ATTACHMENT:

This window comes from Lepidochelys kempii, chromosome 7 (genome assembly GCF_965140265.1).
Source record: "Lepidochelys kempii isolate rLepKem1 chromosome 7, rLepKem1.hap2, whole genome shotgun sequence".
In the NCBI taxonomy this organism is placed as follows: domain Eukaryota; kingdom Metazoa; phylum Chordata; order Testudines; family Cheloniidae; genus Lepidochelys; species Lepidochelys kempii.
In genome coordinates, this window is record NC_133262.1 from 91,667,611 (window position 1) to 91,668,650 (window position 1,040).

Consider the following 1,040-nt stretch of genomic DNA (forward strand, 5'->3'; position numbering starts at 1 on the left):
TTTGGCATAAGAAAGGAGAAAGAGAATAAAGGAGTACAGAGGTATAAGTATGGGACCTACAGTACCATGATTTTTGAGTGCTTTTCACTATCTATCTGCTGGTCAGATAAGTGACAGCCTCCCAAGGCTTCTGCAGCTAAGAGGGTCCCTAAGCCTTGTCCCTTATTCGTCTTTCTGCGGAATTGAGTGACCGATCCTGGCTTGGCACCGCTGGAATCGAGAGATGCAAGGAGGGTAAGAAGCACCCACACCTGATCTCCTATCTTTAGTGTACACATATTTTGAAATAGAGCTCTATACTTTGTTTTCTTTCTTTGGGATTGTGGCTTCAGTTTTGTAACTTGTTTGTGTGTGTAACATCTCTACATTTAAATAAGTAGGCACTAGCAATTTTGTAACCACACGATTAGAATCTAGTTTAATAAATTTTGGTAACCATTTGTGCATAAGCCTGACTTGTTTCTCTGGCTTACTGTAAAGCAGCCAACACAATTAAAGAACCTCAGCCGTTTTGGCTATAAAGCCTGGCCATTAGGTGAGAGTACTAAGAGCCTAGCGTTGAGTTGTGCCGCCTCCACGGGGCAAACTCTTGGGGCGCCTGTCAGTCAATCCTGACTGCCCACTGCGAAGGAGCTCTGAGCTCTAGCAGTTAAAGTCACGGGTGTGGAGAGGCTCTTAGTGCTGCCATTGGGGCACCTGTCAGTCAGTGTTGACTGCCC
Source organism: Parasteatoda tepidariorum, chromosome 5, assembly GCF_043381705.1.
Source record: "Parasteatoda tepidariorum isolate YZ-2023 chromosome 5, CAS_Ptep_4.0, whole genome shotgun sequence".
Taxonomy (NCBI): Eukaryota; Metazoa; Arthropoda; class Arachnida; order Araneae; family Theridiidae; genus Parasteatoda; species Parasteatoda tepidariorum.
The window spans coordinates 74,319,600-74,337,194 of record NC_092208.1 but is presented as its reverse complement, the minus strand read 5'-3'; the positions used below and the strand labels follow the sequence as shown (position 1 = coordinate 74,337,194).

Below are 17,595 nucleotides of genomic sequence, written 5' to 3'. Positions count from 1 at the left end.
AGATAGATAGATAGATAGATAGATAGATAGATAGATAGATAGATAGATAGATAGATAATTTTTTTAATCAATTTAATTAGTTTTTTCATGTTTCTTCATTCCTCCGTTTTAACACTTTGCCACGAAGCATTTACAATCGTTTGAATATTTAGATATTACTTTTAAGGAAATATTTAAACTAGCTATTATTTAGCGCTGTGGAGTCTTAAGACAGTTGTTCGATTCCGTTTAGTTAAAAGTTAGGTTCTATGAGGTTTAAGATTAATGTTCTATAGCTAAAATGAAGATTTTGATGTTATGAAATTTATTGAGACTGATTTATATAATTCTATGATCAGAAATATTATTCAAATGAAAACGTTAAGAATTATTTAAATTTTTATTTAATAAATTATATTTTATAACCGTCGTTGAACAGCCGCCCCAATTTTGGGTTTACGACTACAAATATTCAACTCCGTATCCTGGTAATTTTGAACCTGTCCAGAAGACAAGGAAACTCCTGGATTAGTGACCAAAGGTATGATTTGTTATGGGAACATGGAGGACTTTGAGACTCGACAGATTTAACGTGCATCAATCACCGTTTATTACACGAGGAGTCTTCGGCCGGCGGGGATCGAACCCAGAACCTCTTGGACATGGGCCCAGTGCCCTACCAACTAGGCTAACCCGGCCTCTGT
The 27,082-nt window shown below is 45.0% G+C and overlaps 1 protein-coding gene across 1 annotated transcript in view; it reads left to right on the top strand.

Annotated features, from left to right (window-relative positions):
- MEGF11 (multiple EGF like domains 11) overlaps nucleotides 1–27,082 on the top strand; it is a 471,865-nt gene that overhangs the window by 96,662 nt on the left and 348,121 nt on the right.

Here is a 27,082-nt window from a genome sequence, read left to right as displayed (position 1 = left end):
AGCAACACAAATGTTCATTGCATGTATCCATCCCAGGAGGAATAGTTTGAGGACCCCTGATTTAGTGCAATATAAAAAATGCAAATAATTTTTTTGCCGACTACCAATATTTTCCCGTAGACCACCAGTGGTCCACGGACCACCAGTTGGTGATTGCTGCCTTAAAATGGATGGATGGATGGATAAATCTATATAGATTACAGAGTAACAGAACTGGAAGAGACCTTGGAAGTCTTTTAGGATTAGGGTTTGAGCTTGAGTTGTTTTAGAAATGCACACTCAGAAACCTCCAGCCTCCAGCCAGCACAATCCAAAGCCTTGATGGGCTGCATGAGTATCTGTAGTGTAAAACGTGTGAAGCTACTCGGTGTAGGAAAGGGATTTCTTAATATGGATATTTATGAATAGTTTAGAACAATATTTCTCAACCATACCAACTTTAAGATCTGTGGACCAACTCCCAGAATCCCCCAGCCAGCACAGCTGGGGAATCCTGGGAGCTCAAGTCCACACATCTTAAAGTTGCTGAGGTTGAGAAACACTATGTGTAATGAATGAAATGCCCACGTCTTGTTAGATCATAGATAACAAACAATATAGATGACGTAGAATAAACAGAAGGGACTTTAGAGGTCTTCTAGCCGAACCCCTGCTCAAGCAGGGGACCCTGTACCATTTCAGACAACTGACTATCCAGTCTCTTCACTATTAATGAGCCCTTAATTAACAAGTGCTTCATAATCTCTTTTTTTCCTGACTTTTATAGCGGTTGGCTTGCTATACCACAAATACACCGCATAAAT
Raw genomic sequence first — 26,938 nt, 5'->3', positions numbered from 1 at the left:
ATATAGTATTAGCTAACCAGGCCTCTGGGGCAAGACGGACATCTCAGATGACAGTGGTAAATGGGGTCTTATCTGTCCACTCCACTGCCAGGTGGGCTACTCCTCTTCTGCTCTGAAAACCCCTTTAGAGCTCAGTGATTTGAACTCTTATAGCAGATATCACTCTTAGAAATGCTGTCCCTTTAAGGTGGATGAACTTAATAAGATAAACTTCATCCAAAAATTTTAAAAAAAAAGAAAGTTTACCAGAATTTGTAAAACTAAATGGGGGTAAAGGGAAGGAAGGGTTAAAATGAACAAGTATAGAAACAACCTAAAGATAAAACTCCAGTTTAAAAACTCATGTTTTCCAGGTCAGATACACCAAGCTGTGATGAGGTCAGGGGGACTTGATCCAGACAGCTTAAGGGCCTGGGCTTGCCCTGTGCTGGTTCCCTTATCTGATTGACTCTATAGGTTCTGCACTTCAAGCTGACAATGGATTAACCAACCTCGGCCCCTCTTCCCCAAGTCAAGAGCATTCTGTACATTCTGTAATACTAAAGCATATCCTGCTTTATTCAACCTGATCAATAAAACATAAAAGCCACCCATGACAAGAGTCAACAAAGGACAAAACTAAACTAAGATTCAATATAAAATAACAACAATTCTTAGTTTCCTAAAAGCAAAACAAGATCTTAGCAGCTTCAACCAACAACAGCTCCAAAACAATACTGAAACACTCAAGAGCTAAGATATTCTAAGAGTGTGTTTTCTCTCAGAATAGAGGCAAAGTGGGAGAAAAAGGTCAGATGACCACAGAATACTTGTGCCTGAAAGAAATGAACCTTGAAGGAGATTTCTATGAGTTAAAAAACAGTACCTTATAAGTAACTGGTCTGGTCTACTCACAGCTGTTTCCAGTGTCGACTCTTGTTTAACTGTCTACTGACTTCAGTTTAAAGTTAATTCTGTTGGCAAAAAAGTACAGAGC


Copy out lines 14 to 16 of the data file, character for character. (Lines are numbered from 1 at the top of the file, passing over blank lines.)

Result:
Annotated features, from left to right (window-relative positions):
- MEGF11 (multiple EGF like domains 11) overlaps nucleotides 1–27,082 on the top strand; it is a 471,865-nt gene that overhangs the window by 96,662 nt on the left and 348,121 nt on the right.

Here is a 27,082-nt window from a genome sequence, read left to right as displayed (position 1 = left end):